migrations := &migrate.PackrMigrationSource{
    Box: packr.New("migrations", "./migrations"),
}

// OR: Use migrations from bindata:
migrations := &migrate.AssetMigrationSource{
    Asset:    Asset,
    AssetDir: AssetDir,
    Dir:      "migrations",
}
```

Then use the `Exec` function to upgrade your database:

```go
db, err := sql.Open("sqlite3", filename)
if err != nil {
    // Handle errors!
}

n, err := migrate.Exec(db, "sqlite3", migrations, migrate.Up)
if err != nil {
    // Handle errors!
}
fmt.Printf("Applied %d migrations!\n", n)
```

Note that `n` can be greater than `0` even if there is an error: any migration that succeeded will remain applied even if a later one fails.

Check [the GoDoc reference](https://godoc.org/github.com/rubenv/sql-migrate) for the full documentation.

## Writing migrations
Migrations are defined in SQL files, which contain a set of SQL statements. Special comments are used to distinguish up and down migrations.

```sql
-- +migrate Up
-- SQL in section 'Up' is executed when this migration is applied
CREATE TABLE people (id int);


-- +migrate Down
-- SQL section 'Down' is executed when this migration is rolled back
DROP TABLE people;
```

You can put multiple statements in each block, as long as you end them with a semicolon (`;`).

You can alternatively set up a separator string that matches an entire line by setting `sqlparse.LineSeparator`. This
can be used to imitate, for example, MS SQL Query Analyzer functionality where commands can be separated by a line with
contents of `GO`. If `sqlparse.LineSeparator` is matched, it will not be included in the resulting migration scripts.

If you have complex statements which contain semicolons, use `StatementBegin` and `StatementEnd` to indicate boundaries:

```sql
-- +migrate Up
CREATE TABLE people (id int);

-- +migrate StatementBegin
CREATE OR REPLACE FUNCTION do_something()
returns void AS $$
DECLARE
  create_query text;
BEGIN
  -- Do something here
END;
$$
language plpgsql;
-- +migrate StatementEnd

-- +migrate Down
DROP FUNCTION do_something();
DROP TABLE people;
```

The order in which migrations are applied is defined through the filename: sql-migrate will sort migrations based on their name. It's recommended to use an increasing version number or a timestamp as the first part of the filename.

Normally each migration is run within a transaction in order to guarantee that it is fully atomic. However some SQL commands (for example creating an index concurrently in PostgreSQL) cannot be executed inside a transaction. In order to execute such a command in a migration, the migration can be run using the `notransaction` option:

```sql
-- +migrate Up notransaction
CREATE UNIQUE INDEX people_unique_id_idx CONCURRENTLY ON people (id);

-- +migrate Down
DROP INDEX people_unique_id_idx;
```

## Embedding migrations with [packr](https://github.com/gobuffalo/packr)

If you like your Go applications self-contained (that is: a single binary): use [packr](https://github.com/gobuffalo/packr) to embed the migration files.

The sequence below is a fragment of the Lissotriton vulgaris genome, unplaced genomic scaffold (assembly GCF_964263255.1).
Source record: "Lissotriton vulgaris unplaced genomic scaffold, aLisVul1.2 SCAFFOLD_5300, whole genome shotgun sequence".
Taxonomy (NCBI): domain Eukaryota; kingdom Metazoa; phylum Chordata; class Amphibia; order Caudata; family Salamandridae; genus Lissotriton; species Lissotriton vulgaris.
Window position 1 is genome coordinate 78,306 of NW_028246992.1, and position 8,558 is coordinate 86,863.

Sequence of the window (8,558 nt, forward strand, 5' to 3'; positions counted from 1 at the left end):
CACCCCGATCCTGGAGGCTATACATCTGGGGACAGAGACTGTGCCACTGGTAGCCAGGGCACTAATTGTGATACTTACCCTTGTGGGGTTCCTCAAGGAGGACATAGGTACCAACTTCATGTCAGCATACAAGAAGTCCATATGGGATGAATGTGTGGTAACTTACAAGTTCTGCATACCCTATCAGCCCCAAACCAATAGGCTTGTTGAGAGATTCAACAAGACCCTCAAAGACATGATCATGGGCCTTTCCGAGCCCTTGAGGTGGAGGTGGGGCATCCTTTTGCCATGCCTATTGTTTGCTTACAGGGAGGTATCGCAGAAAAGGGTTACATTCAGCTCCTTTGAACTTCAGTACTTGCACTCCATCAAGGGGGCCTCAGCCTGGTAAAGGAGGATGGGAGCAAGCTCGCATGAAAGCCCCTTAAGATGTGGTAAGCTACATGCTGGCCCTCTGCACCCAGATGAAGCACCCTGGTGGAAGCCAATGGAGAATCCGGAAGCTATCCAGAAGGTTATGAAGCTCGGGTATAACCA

Just write your migration files as usual, as a set of SQL files in a folder.

Import the packr package into your application:

```go
import "github.com/gobuffalo/packr/v2"
```

Use the `PackrMigrationSource` in your application to find the migrations:

```go
migrations := &migrate.PackrMigrationSource{
    Box: packr.New("migrations", "./migrations"),
}
```

If you already have a box and would like to use a subdirectory:

```go
migrations := &migrate.PackrMigrationSource{
    Box: myBox,
    Dir: "./migrations",
}
```

## Embedding migrations with [bindata](https://github.com/shuLhan/go-bindata)

As an alternative, but slightly less maintained, you can use [bindata](https://github.com/shuLhan/go-bindata) to embed the migration files.

Just write your migration files as usual, as a set of SQL files in a folder.

Then use bindata to generate a `.go` file with the migrations embedded:

```bash
go-bindata -pkg myapp -o bindata.go db/migrations/
```

The resulting `bindata.go` file will contain your migrations. Remember to regenerate your `bindata.go` file whenever you add/modify a migration (`go generate` will help here, once it arrives).

Use the `AssetMigrationSource` in your application to find the migrations:

```go
migrations := &migrate.AssetMigrationSource{
    Asset:    Asset,
    AssetDir: AssetDir,
    Dir:      "db/migrations",
}
```

Both `Asset` and `AssetDir` are functions provided by bindata.

Then proceed as usual.

## Extending

Adding a new migration source means implementing `MigrationSource`.

```go
type MigrationSource interface {
    FindMigrations() ([]*Migration, error)
}
```

The resulting slice of migrations will be executed in the given order, so it should usually be sorted by the `Id` field.

## Usage with [sqlx](http://jmoiron.github.io/sqlx/)

This library is compatible with sqlx. When calling migrate just dereference the DB from your `*sqlx.DB`:

```
n, err := migrate.Exec(db.DB, "sqlite3", migrations, migrate.Up)
                    //   ^^^ <-- Here db is a *sqlx.DB, the db.DB field is the plain sql.DB
if err != nil {
    // Handle errors!
}
```

## License

This library is distributed under the [MIT](LICENSE) license.